Editorial: Loftin, Consortium ought to learn from their comedy of errors leading up to summit.

While the summit has potential, mistakes need to be addressed in order to be considered the ‘national model.'

A surge of optimism burst from Stotler Lounge on June 20 following the Chancellor’s Summit on Sexual Assault. More than 250 students, faculty, administration and alumni gathered to work toward policy solutions for combatting sexual violence. At the post-summit press conference, we were relieved to hear Vice Chancellor for Student Affairs Cathy Scroggs say, “It's going to take all of us to deal with (the problem of sexual violence)” — an approach contrary to the ugly series of events that unfolded before the landmark summit.

While we are glad to see student and administrative participation in a cooperative effort toward creating policies combating sexual violence, we implore our administrative leadership to learn from the comedy of errors that brought us to this point. Other universities will only look at us as, in Scroggs words, a national model for pragmatically discussing this issue if all the stakeholders have a definitive seat at the table. This means the next event of this kind should be held during a time where most students are actually on-campus (not in June!), with participation of all the stakeholders in the issue of sexual assault and without black curtains blocking people out.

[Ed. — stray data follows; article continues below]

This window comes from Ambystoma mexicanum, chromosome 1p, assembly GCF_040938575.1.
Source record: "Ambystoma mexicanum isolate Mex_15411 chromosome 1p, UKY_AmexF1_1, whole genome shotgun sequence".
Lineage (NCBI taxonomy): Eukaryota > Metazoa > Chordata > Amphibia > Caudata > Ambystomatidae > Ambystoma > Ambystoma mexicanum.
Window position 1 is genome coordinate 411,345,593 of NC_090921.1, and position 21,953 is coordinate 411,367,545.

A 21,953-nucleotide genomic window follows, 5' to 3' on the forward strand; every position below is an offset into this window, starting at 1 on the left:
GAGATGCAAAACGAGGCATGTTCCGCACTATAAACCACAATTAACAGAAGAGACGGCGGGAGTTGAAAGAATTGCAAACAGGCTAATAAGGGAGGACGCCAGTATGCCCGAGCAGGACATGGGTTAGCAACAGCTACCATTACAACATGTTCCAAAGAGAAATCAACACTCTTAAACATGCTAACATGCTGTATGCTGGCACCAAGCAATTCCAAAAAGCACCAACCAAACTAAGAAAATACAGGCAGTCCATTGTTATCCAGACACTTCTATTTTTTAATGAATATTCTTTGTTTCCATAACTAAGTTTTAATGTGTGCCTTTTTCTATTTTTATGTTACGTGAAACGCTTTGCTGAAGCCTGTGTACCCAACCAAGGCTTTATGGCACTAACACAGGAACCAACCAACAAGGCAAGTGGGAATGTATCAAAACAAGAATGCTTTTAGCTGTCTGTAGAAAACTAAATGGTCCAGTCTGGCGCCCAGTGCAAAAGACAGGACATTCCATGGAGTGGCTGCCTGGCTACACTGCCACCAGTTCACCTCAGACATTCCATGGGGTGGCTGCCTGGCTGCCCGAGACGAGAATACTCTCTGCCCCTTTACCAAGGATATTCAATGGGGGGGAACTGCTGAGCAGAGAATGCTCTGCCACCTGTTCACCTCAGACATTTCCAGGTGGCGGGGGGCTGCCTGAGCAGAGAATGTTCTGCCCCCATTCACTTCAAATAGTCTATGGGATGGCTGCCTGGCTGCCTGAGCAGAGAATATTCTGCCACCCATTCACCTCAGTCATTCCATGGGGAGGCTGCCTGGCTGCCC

But how did we get here? Where did the mistakes begin? It all began with the leak of information onto social media about four new proposals intended to make Greek Life safer and curb sexual assault — proposals that were conceived without the participation of students or any women. The ensuing outrage over the proposals culminated in an avalanche of social media posts from students who felt disenchanted over not having been consulted in any form by the Fraternity Alumni Consortium. The leaked proposals even inspired the creation of not one, but two Twitter accounts made by students in opposition to the regulations.

MU students should not have been caught off-guard by these leaked proposed regulations, especially given the scope and magnitude of the proposals themselves. They should have been consulted and invited to participate in this process from the very beginning. The decision to begin drafting possible regulations without the participation of student leadership has numerous negative implications, the first of which being the presumption that sexual assault and violence is an issue exclusive to Greek Life. Of the 290 reports of sex discrimination during the 2014-15 school year at MU, 111 involved participants in Greek Life. It should go without saying that sexual assault is a problem affecting our campus as a whole, not just our Greek community.